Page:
In general a lot of characters both in the original and 2040 don't look their intended ages. Sylia is 23/24 but looks to be in her early 30s, the 2040 Leon looked to be early mid 30s but was only 24, etc.
A.I. Is a Crapshoot: The rogue boomers in 2040; it's unclear whether most of the rampaging boomers in the original series were accidents or "field testing" by GENOM.
Alternate Continuity: The OVA series, AD Police OVAs and Crash form one continuity, while 2040, AD Police TV and Parasite Dolls are a separate universe.
All Your Base Are Belong to Us: The third OVA episode "Blow Up" starts with Mason sending a military-grade Boomer at Sylia's Silky Doll store — and none of the Sabers are able to suit up in time to fight it.
2040 has a more full-scale invasion of the Sabers' base once Galatea starts the Robot War.
Animation Bump: The quality of the OVA's animation improved noticeably between "Moonlight Rambler" and "Red Eyes".
Armed Legs: Priss' Powered Armor has contact-triggered explosives on top of both its feet. And rockets on both ankles. Attack sequence; 1). Jump. 2). Kick. 3). Activate rockets for rocket assisted kick. 4). Explosives go off once Mecha-Mook receives kick to head. 5). Get dustpan to sweep up remains of mook.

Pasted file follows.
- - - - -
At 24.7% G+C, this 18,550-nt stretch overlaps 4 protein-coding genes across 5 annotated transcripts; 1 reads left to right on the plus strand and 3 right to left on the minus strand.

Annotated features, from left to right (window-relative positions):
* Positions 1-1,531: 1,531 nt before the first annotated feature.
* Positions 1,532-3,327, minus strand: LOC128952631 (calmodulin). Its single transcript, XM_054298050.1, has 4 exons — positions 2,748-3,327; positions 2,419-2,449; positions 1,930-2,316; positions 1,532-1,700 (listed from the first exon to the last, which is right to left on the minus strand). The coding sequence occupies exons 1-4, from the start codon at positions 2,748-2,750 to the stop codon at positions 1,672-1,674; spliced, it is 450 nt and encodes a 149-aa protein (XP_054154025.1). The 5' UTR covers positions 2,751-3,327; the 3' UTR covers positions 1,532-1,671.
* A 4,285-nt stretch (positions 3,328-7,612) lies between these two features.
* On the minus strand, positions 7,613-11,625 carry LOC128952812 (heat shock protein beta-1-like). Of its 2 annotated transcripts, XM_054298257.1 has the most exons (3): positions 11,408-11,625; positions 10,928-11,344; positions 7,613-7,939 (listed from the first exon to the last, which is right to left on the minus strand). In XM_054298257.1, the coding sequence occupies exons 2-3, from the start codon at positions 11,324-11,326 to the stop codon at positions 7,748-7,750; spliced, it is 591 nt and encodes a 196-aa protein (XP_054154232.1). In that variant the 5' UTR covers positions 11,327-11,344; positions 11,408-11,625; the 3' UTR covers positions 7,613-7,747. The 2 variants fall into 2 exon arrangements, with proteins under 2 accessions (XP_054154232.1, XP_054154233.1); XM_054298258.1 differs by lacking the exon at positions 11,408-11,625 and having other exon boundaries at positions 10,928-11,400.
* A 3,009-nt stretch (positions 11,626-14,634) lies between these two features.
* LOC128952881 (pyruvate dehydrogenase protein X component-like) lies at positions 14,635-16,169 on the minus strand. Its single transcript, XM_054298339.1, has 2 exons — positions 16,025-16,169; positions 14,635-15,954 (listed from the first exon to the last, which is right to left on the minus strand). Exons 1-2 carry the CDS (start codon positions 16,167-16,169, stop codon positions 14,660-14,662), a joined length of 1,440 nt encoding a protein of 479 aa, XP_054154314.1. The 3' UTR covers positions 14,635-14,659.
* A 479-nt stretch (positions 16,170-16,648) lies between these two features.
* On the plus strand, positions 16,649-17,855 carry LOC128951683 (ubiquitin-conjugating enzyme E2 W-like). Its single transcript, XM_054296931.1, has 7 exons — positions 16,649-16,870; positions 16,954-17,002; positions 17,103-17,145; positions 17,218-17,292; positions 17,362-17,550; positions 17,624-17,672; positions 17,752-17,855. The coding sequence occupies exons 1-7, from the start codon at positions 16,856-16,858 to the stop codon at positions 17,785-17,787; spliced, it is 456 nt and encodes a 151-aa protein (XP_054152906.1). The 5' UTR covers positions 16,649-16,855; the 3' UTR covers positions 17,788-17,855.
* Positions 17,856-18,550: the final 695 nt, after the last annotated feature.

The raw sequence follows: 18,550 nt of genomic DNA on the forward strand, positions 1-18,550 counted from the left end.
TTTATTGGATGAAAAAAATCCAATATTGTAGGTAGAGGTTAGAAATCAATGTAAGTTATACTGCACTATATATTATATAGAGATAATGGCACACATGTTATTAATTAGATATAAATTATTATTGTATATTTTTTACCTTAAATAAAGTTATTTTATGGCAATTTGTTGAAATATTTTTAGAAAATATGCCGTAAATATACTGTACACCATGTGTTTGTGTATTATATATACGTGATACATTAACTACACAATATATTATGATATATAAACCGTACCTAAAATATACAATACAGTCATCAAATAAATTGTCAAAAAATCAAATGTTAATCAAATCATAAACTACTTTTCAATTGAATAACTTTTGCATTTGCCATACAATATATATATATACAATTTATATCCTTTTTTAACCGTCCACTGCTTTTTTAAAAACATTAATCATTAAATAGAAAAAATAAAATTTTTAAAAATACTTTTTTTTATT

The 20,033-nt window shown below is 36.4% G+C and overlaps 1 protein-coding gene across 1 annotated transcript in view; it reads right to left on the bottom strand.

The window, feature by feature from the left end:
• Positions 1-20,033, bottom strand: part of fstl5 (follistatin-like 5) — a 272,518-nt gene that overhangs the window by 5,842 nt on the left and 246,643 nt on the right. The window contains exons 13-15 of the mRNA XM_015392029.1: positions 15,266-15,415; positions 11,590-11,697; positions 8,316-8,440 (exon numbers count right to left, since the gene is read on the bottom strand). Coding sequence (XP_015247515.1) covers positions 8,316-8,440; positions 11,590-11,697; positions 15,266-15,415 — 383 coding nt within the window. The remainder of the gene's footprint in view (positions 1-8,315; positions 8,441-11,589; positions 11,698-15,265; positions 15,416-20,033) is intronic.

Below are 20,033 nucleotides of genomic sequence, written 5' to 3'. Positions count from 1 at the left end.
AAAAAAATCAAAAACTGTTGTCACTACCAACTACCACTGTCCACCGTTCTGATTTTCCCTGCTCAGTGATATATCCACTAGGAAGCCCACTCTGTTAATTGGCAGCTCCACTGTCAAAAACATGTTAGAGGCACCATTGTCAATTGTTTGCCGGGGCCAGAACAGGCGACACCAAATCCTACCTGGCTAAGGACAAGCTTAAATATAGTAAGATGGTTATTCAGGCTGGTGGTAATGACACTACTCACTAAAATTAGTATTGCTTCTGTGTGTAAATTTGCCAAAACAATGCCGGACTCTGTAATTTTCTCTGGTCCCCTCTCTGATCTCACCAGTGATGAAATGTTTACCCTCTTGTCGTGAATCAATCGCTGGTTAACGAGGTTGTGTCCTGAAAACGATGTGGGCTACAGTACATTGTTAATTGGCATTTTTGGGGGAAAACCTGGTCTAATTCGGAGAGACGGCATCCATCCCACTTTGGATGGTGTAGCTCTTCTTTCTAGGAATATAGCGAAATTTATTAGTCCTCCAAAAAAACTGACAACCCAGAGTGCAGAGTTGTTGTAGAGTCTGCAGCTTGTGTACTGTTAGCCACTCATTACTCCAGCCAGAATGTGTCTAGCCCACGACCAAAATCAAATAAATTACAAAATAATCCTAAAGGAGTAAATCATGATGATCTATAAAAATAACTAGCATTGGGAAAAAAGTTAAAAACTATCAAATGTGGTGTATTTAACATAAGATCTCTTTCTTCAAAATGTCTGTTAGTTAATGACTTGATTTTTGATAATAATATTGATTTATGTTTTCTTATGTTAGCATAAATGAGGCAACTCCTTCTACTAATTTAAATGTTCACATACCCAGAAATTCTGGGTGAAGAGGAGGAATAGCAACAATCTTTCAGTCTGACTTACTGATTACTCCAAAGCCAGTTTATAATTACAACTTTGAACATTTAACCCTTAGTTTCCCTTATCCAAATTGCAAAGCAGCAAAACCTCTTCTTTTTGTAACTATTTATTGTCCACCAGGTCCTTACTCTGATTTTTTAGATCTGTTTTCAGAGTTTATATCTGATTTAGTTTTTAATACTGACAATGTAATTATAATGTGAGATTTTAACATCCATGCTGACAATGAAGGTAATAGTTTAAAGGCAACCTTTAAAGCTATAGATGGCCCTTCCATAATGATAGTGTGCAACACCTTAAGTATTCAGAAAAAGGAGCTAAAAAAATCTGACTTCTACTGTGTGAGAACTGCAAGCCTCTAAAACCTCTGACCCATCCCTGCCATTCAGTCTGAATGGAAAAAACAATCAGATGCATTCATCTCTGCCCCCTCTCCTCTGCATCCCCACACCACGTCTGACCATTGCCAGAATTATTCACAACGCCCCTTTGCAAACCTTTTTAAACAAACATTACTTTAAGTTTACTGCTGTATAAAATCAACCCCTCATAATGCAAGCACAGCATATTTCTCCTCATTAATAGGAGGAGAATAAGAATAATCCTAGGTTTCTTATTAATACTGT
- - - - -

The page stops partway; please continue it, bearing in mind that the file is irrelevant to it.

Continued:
Ascended Fangirl: The 2040 version of Linna came to Tokyo because she'd become a fan of the Sabers and wanted to join them; because of her encounter with Priss and other lucky breaks, she succeeded.
Attack Its Weak Point: In 2040, boomers can only be destroyed by attacking their core, a small red sphere embedded somewhere in their body. In the first OVA episode and the last episode of Crash, the only way to stop fusion boomers is by destroying their original bodies inside the huge accumulation of matter they've assimilated.
Autobots, Rock Out!: Quite a lot of the series carnage is set to rock tunes. Then there are the official videos for those songs. It could even be argued that the entire OVA series is a series of Music Videos with a bit of plot hung around them.
Technically, Linna and Sylia also count as both are pretty handy on a Motoslave of which both have their own colour coded ones (in addition to Priss' red one). Linna often rides hers in tandem with Priss on missions. Nene, on the other hand, is only seen riding her pink Motoslave once, and she never transforms it. She rides around on a scooter in civilian life.